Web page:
5. When will life skills training be provided if I am working, going to school or involved in a day or volunteer program?
Life Skills is ongoing and will be provided daily and based on your needs and schedule. This will be where the trust is earned. Life Skills training is provided for each individual and if within a group setting it will be for common learning activities.

6. Will meals be cooked together by and for residents or will I have to cook my own meals separately?
In Harmony House I & II, meals are prepared and provided for by each resident. This may be a group activity or individual. Meals will not be provided nor will food be purchased for any resident by Transition Rehab. Part of Life Skills Training is meal preparation, budgeting, developing menus and shopping. Part of social skills training is learning to work together, clean up and take care of your own personal space. There is a minimum of two residents per bedroom. Each resident is involved in meal planning and preparation and maintenance of their personal space. Refrigerator space will be provided for each resident.

7. During what hours will the mental health group and individual sessions be provided?
Scheduled clinical services, including group activities will be posted in common areas and each resident is required to attend.

8. Is there an aide on staff in Harmony House I and/or Harmony House II?
Harmony House II is a licensed transitional home, where intensive clinical work is provided. There is a Resident Assistant assigned and living on premise an assigned for overnight duty. Harmony House I, a lesser restrictive environment and a Supportive Independent Living program that is the step-down towards independence and transition. Each resident must show a consistent level of independence based on monthly updated assessments from Harmony House II or if transitioning from another program the same skills are required. Staff is available from 9:00 a.m. – 9:00 pm and someone is always on call 24/7.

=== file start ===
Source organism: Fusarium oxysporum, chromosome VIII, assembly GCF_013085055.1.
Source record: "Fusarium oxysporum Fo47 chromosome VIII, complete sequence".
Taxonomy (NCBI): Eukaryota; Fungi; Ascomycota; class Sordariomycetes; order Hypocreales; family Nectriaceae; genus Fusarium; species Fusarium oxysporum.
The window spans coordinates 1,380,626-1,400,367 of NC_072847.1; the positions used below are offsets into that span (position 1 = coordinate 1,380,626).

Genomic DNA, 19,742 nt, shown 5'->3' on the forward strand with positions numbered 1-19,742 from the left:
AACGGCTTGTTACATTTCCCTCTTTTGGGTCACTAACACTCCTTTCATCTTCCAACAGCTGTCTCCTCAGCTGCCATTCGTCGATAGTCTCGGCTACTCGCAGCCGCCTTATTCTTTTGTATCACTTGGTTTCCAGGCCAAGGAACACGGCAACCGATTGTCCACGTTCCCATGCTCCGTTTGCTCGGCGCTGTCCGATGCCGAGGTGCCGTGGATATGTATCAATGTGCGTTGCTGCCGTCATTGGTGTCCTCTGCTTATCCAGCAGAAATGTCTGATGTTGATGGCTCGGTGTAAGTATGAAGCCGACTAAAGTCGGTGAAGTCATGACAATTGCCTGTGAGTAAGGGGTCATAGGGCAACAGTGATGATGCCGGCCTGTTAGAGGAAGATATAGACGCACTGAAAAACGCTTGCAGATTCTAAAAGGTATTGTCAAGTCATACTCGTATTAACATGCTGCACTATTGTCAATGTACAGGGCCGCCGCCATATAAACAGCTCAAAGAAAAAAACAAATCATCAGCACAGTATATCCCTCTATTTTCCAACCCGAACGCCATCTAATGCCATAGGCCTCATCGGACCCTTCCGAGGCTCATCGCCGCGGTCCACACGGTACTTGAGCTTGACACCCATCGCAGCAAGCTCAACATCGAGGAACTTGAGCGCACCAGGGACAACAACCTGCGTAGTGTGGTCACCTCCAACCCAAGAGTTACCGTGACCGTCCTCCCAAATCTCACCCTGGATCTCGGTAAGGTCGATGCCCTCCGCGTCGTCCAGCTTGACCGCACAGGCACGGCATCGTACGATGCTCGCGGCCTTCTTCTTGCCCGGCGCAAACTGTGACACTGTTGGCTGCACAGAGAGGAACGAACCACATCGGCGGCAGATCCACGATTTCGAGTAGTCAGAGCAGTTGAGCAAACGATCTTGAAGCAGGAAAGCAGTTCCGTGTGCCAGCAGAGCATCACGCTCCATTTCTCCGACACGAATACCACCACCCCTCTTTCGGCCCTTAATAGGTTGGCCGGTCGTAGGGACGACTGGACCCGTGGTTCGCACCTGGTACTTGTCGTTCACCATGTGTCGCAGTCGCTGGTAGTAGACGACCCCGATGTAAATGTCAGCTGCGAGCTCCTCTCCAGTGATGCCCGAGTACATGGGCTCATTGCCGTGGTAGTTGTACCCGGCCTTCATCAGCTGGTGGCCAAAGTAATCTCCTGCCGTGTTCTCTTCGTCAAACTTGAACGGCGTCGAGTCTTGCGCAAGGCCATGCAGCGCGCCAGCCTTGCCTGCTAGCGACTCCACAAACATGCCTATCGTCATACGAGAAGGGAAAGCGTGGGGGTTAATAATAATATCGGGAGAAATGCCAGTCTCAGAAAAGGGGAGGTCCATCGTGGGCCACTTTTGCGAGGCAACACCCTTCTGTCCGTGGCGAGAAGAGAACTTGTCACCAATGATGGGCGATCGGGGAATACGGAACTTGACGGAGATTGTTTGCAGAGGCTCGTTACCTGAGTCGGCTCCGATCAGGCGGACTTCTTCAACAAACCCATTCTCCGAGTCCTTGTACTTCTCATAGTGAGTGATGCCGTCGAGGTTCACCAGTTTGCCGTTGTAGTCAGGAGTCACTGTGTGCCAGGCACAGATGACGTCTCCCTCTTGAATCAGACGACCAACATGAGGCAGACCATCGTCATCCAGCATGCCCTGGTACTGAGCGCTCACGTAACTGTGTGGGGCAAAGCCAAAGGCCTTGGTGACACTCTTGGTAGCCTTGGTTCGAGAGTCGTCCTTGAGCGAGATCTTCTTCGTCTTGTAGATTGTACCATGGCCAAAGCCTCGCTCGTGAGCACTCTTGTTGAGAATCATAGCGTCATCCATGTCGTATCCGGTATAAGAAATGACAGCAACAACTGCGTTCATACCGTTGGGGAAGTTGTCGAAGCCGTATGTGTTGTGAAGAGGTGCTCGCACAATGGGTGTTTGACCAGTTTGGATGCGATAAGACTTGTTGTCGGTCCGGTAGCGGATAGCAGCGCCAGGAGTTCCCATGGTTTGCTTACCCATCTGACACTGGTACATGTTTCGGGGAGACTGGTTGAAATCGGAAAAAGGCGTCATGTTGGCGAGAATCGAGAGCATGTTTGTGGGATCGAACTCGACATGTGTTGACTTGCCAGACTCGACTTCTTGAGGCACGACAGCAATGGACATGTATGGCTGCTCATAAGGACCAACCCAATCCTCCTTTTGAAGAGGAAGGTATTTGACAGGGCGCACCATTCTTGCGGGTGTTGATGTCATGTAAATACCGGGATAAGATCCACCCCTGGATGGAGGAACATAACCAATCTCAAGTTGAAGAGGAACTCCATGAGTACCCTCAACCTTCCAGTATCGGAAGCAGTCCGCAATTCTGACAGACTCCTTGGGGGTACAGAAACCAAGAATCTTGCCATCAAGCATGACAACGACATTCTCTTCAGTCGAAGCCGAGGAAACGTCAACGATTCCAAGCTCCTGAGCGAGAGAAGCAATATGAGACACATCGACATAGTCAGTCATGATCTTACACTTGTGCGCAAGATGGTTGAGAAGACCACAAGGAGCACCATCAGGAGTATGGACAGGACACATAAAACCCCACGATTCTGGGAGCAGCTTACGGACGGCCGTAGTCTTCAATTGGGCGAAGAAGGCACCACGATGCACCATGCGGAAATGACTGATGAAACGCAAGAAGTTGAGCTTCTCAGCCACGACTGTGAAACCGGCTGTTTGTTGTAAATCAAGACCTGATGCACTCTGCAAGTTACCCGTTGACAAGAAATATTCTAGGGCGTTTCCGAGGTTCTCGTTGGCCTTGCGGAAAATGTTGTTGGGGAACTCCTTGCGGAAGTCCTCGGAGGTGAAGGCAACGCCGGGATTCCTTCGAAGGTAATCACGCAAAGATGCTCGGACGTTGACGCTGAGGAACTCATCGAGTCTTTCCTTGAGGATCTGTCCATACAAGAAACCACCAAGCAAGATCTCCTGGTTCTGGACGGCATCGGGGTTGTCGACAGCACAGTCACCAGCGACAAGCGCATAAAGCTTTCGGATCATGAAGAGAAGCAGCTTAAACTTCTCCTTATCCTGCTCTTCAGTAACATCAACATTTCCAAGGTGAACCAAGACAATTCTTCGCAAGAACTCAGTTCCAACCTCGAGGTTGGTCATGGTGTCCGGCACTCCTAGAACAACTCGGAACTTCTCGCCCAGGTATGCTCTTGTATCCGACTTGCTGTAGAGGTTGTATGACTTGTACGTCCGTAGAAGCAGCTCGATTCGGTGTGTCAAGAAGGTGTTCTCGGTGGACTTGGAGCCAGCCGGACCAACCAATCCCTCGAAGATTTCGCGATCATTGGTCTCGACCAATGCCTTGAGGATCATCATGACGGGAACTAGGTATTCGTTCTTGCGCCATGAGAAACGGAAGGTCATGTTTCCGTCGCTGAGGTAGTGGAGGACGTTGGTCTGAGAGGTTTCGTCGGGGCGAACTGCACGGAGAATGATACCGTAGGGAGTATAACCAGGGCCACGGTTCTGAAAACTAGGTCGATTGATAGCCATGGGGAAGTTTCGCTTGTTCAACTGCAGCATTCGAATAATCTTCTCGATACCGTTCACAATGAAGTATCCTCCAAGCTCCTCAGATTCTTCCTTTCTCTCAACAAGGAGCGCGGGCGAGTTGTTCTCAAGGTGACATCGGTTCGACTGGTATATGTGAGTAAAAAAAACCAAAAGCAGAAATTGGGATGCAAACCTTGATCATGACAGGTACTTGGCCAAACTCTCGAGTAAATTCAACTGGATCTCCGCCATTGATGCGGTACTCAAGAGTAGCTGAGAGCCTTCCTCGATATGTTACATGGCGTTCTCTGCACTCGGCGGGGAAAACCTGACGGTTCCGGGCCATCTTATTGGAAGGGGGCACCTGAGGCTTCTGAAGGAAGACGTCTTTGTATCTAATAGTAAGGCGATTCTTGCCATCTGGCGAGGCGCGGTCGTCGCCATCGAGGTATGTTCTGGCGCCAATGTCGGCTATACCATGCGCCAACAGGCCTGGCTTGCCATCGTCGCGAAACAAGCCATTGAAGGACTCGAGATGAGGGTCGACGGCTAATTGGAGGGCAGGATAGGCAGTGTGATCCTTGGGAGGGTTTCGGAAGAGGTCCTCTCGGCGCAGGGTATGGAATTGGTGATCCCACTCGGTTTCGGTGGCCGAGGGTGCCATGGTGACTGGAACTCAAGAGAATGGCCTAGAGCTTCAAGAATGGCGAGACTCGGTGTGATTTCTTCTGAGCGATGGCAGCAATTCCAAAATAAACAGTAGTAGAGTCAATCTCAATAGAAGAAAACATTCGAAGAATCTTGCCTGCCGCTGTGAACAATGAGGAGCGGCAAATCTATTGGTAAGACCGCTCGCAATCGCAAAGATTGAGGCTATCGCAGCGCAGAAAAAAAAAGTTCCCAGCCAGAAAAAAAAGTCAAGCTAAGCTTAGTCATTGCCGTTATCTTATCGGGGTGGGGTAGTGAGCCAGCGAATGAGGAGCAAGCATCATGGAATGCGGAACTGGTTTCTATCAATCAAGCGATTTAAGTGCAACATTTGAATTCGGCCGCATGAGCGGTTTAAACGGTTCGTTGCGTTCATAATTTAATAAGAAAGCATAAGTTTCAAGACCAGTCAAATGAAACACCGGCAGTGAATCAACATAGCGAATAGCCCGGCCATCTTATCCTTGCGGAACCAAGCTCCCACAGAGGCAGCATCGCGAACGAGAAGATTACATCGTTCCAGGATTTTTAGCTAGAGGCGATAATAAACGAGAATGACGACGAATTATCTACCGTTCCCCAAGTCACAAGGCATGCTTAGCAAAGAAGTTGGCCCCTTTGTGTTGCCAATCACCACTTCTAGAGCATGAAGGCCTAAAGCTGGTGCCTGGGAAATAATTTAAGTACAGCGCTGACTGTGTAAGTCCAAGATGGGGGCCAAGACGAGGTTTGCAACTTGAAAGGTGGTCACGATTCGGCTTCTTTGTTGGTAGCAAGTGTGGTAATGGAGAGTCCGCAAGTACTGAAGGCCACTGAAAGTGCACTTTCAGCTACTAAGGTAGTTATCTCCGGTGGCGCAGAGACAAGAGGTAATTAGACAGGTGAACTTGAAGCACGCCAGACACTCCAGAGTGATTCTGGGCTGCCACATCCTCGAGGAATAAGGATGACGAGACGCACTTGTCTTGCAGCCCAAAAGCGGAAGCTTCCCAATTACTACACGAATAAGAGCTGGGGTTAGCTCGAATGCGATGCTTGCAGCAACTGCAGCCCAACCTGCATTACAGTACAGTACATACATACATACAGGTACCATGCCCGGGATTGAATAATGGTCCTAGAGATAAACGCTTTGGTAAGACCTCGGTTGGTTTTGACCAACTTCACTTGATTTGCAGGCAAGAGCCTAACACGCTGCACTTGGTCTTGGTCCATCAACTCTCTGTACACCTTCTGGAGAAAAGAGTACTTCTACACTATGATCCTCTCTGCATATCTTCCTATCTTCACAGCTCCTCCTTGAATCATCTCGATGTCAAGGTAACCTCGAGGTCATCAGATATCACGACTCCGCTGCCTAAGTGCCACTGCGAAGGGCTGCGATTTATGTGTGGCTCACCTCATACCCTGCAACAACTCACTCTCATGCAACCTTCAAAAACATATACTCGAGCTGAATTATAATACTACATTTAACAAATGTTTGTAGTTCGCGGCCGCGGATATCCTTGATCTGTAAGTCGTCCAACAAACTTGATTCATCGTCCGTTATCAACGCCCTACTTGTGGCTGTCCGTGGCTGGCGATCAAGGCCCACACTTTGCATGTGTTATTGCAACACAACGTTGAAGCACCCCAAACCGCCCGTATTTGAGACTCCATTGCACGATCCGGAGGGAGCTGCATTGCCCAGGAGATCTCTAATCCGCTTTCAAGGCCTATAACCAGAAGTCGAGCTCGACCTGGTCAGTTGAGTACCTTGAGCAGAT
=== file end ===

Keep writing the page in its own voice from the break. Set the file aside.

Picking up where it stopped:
9. Will transportation be provided?
Transportation will be coordinated and the use of community transportation support will be established.
Residents in Harmony House II - If you own a vehicle and want it parked on premises in order to have access and use of vehicle you MUST have a VALID & CURRENT INSURANCE CARD, a VALID DRIVERS LICENSE, and a VALID REGISTRATION for that vehicle. There will be a 60-90 day black out period until all initial evaluations, medication & drug screen compliancy’s along with collaborative providers are scheduled and seen at least 2x within the 60-90 day period.
Residents in Harmony House I – This will apply for 30 days if transitioning from another program. A duplicate vehicle key will be required and a formalized and structured schedule MUST be submitted daily for accountability when living in either home.

10. Will my health insurance be used or do I have to pay for all services offered out of pocket?
Transition Rehab wraps all resources available to the client and family to assist with outcomes and moving a resident forward. If you currently have Medicaid, Medicare, Private insurances, even Food Stamps these resources are also used to make sure a resident has full comprehensive services wrapped around them with collaborative providers who accept these benefits.
While Transition Rehab will provide you with a monthly invoice for contracted services not covered by your benefits, along with a monthly documented Wellness Plan Update, Transition Rehab is not responsible for filing insurance claims or for your insurance company's final decisions regarding reimbursement.
Transition Rehab provides Clinical Care and Management Oversight that is not covered or paid by private or government insurance providers. Therefore, Supportive & Intensive Therapeutic Housing, Clinical Care Management, Life Skills Training and any Adjunctive Therapy services offered at Transition Rehab are out of pocket costs due to the level of time required and needed to reframe and assist each female individually to transition and develop a new sense of purpose.